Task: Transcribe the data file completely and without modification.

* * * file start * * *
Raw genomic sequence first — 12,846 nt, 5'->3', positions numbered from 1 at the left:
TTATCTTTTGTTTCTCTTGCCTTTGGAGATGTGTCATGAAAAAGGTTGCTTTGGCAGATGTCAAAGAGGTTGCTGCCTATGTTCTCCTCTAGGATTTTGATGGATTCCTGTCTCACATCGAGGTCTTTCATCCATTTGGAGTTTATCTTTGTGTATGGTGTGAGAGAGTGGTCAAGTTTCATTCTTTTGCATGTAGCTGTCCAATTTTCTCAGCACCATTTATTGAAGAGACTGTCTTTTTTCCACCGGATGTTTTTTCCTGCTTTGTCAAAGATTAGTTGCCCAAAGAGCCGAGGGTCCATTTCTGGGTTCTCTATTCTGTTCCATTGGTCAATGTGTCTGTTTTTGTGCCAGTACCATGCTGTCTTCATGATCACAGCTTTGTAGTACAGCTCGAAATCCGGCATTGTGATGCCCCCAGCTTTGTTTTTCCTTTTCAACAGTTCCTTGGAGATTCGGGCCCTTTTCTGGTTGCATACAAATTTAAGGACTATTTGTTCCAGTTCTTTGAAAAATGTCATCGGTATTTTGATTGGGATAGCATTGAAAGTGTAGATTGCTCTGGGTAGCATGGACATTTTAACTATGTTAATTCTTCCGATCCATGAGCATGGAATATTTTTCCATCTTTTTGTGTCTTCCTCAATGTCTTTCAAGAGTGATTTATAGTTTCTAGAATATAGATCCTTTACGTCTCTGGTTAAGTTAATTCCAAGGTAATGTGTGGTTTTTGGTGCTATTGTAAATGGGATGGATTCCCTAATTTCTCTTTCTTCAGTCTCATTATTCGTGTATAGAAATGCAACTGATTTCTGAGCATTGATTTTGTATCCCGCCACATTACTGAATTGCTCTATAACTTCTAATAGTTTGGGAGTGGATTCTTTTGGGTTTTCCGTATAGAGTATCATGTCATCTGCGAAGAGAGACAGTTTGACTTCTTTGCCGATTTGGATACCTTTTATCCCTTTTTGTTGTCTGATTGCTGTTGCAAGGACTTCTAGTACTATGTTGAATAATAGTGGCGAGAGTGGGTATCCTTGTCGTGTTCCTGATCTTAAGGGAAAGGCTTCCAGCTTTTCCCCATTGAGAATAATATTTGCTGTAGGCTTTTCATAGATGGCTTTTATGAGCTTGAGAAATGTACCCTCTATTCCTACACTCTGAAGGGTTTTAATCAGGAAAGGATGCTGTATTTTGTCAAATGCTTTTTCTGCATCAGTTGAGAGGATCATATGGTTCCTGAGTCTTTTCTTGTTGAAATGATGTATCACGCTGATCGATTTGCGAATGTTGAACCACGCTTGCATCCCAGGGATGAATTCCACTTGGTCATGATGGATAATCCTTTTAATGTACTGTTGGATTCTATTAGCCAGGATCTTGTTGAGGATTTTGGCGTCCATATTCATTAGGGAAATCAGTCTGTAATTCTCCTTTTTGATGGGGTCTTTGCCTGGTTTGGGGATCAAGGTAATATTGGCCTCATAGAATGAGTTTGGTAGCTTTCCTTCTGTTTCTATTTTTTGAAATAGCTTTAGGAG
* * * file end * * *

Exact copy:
Raw genomic sequence first — 12,846 nt, 5'->3', positions numbered from 1 at the left:
TTATCTTTTGTTTCTCTTGCCTTTGGAGATGTGTCATGAAAAAGGTTGCTTTGGCAGATGTCAAAGAGGTTGCTGCCTATGTTCTCCTCTAGGATTTTGATGGATTCCTGTCTCACATCGAGGTCTTTCATCCATTTGGAGTTTATCTTTGTGTATGGTGTGAGAGAGTGGTCAAGTTTCATTCTTTTGCATGTAGCTGTCCAATTTTCTCAGCACCATTTATTGAAGAGACTGTCTTTTTTCCACCGGATGTTTTTTCCTGCTTTGTCAAAGATTAGTTGCCCAAAGAGCCGAGGGTCCATTTCTGGGTTCTCTATTCTGTTCCATTGGTCAATGTGTCTGTTTTTGTGCCAGTACCATGCTGTCTTCATGATCACAGCTTTGTAGTACAGCTCGAAATCCGGCATTGTGATGCCCCCAGCTTTGTTTTTCCTTTTCAACAGTTCCTTGGAGATTCGGGCCCTTTTCTGGTTGCATACAAATTTAAGGACTATTTGTTCCAGTTCTTTGAAAAATGTCATCGGTATTTTGATTGGGATAGCATTGAAAGTGTAGATTGCTCTGGGTAGCATGGACATTTTAACTATGTTAATTCTTCCGATCCATGAGCATGGAATATTTTTCCATCTTTTTGTGTCTTCCTCAATGTCTTTCAAGAGTGATTTATAGTTTCTAGAATATAGATCCTTTACGTCTCTGGTTAAGTTAATTCCAAGGTAATGTGTGGTTTTTGGTGCTATTGTAAATGGGATGGATTCCCTAATTTCTCTTTCTTCAGTCTCATTATTCGTGTATAGAAATGCAACTGATTTCTGAGCATTGATTTTGTATCCCGCCACATTACTGAATTGCTCTATAACTTCTAATAGTTTGGGAGTGGATTCTTTTGGGTTTTCCGTATAGAGTATCATGTCATCTGCGAAGAGAGACAGTTTGACTTCTTTGCCGATTTGGATACCTTTTATCCCTTTTTGTTGTCTGATTGCTGTTGCAAGGACTTCTAGTACTATGTTGAATAATAGTGGCGAGAGTGGGTATCCTTGTCGTGTTCCTGATCTTAAGGGAAAGGCTTCCAGCTTTTCCCCATTGAGAATAATATTTGCTGTAGGCTTTTCATAGATGGCTTTTATGAGCTTGAGAAATGTACCCTCTATTCCTACACTCTGAAGGGTTTTAATCAGGAAAGGATGCTGTATTTTGTCAAATGCTTTTTCTGCATCAGTTGAGAGGATCATATGGTTCCTGAGTCTTTTCTTGTTGAAATGATGTATCACGCTGATCGATTTGCGAATGTTGAACCACGCTTGCATCCCAGGGATGAATTCCACTTGGTCATGATGGATAATCCTTTTAATGTACTGTTGGATTCTATTAGCCAGGATCTTGTTGAGGATTTTGGCGTCCATATTCATTAGGGAAATCAGTCTGTAATTCTCCTTTTTGATGGGGTCTTTGCCTGGTTTGGGGATCAAGGTAATATTGGCCTCATAGAATGAGTTTGGTAGCTTTCCTTCTGTTTCTATTTTTTGAAATAGCTTTAGGAG